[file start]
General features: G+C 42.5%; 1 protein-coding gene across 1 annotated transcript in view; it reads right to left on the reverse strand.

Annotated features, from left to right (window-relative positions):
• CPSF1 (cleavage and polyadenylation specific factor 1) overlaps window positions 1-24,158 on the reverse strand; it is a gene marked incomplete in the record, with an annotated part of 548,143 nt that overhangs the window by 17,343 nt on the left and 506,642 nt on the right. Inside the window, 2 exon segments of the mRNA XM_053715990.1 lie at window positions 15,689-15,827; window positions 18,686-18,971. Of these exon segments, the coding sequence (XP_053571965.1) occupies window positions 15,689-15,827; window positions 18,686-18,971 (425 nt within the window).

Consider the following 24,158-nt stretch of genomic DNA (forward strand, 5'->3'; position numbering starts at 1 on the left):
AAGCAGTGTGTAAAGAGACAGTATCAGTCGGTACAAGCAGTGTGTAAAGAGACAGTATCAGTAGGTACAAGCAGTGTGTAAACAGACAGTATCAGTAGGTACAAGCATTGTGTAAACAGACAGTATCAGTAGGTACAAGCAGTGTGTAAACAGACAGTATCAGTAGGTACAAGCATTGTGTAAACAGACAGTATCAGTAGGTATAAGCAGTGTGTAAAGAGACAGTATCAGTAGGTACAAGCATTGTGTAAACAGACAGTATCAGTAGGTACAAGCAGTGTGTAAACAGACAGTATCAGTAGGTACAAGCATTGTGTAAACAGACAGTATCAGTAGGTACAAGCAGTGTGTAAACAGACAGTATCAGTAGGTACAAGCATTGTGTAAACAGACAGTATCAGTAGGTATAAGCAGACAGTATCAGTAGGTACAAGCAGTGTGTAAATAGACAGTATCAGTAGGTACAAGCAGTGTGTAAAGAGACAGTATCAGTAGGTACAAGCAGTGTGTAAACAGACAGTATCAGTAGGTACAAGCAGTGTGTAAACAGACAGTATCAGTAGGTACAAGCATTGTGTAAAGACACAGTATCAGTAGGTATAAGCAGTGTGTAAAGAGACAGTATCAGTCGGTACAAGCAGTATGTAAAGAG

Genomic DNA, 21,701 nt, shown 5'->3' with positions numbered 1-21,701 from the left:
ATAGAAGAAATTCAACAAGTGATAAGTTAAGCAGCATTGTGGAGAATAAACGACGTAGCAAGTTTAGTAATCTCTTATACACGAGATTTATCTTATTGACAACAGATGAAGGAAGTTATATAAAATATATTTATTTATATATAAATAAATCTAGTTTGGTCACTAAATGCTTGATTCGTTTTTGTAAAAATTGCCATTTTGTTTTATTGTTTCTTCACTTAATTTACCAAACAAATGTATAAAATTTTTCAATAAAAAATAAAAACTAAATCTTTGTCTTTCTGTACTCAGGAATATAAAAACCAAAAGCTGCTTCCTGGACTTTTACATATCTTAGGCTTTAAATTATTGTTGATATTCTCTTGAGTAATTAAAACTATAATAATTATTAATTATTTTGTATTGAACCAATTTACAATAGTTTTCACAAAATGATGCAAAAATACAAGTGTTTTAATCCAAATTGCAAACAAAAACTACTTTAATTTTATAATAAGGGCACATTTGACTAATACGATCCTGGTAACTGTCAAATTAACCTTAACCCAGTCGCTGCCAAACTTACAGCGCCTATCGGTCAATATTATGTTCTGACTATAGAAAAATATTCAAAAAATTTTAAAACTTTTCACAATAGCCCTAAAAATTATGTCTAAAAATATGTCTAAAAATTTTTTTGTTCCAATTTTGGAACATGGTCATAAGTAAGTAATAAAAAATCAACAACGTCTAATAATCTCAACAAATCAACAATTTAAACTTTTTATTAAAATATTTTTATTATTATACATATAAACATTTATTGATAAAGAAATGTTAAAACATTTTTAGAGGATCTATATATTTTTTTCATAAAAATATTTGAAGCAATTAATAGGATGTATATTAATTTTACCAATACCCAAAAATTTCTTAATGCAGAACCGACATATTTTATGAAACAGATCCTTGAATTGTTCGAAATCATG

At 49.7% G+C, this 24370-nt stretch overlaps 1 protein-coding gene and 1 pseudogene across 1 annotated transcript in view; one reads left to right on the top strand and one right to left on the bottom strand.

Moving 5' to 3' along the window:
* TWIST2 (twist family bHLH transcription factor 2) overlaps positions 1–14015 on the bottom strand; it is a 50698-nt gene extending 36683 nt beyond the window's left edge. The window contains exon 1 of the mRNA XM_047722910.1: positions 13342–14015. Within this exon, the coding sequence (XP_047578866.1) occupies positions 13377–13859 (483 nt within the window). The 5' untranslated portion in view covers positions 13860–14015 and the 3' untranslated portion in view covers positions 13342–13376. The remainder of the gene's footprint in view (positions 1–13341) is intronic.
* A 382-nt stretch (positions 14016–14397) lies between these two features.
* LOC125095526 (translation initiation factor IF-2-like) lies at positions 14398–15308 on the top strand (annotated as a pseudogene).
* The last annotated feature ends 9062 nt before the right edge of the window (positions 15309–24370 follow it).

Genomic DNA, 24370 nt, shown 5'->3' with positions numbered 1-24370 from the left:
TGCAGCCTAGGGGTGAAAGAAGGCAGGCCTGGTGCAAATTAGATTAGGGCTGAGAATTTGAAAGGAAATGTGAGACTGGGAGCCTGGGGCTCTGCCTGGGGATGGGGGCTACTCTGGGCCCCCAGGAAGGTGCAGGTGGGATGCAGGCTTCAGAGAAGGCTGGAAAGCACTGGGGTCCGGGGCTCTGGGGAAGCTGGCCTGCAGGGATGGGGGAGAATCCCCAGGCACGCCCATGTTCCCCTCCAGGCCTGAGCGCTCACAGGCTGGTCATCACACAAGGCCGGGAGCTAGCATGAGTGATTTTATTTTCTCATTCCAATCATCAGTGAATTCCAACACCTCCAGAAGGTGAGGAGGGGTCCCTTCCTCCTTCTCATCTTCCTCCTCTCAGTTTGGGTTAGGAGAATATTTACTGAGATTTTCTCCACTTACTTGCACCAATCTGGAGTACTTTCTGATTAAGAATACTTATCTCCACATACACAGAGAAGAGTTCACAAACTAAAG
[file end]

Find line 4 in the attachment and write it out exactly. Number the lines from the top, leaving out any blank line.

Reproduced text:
Consider the following 24,158-nt stretch of genomic DNA (forward strand, 5'->3'; position numbering starts at 1 on the left):